4.5-magnitude earthquake strikes near Fort St. John
People reported the shaking on social media, no reports of damage so far
An earthquake struck an area in northeastern B.C. close to Fort St. John on Thursday after 5 p.m. PT.
According to the U.S. Geological Survey, the quake had a preliminary magnitude of 4.2 and the epicentre was 22.4 kilometres southeast of Fort St. John.
Earthquakes Canada reported an initial quake of 4.5 magnitude 16 kilometres southwest of Fort St. John, followed by a 4.0-magnitude aftershock 26 kilometres southeast of the city less than an hour later.
People in Fort St. John, as well as Taylor, Chetwynd and Dawson Creek reported feeling the earthquake on social media, but there are currently no reports of damage.
We had an earth shaking start to the Beginning Band Concert but the show went on! <a href="https://twitter.com/hashtag/yxj?src=hash&ref_src=twsrc%5Etfw">#yxj</a> <a href="https://twitter.com/hashtag/sd60?src=hash&ref_src=twsrc%5Etfw">#sd60</a> <a href="https://twitter.com/hashtag/fortstjohn?src=hash&ref_src=twsrc%5Etfw">#fortstjohn</a> <a href="https://t.co/DtAEyUNcIF">pic.twitter.com/DtAEyUNcIF</a>—@sd60
My couch and bookshelf shook... sent the cats running!—@aleishahendry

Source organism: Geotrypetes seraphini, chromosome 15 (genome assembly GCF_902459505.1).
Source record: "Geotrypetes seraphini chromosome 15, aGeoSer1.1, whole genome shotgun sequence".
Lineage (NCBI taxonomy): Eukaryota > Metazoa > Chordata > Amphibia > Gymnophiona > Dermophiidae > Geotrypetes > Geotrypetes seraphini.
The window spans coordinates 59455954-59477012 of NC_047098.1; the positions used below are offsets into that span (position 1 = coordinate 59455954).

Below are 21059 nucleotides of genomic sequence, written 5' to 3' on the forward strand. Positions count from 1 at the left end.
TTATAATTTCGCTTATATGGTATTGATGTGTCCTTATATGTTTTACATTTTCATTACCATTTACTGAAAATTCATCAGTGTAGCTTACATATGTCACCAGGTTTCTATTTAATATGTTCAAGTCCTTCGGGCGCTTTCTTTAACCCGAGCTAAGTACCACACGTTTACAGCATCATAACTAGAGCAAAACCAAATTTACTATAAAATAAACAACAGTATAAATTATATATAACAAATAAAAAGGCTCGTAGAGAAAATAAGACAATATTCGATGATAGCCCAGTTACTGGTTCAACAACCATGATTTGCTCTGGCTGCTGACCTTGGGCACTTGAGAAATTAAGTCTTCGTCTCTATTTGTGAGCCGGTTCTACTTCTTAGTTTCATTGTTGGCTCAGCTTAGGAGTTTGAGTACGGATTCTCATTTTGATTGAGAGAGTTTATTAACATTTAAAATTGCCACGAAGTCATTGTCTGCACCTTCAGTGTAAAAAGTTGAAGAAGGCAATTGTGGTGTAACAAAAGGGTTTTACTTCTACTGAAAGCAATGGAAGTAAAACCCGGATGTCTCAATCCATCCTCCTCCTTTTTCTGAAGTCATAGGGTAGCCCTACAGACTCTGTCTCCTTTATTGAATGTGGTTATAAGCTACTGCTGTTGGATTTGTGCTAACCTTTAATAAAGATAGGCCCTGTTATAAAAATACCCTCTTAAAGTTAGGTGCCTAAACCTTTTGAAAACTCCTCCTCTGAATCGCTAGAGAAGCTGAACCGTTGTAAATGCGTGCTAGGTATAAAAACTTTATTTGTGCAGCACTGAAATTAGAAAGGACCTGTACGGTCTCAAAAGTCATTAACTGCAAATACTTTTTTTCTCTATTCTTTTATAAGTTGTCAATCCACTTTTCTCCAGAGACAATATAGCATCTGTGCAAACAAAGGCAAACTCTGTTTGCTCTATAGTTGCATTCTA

Honn Kao, a research scientist with the Geological Survey of Canada, said early data suggests the quake had a relatively shallow depth which is likely why the quake was widely felt.
"This is certainly an event that has been felt quite a bit by the local residents," Kao said. "Although this is a significant event for the region I don't think it's going to cause significant damage."
Hydraulic fracturing in the area
Although it is unconfirmed what caused this earthquake, Kao said the B.C. Oil and Gas Commission is investigating if the quake is related to hydraulic fracturing operations in the area.
Hydraulic fracturing — or fracking — is when water, sand and other chemicals are injected underground at a very high pressure to fracture shale rock deep underground in order to extract natural gas.
"They will have to link the location and time of this event to the injection operations nearby," Kao said.
This area of the country — western Alberta and northeast B.C. — has a high rate of fracking-induced earthquakes, according to a study from the University of Alberta.
With files from Johanna Wagstaffe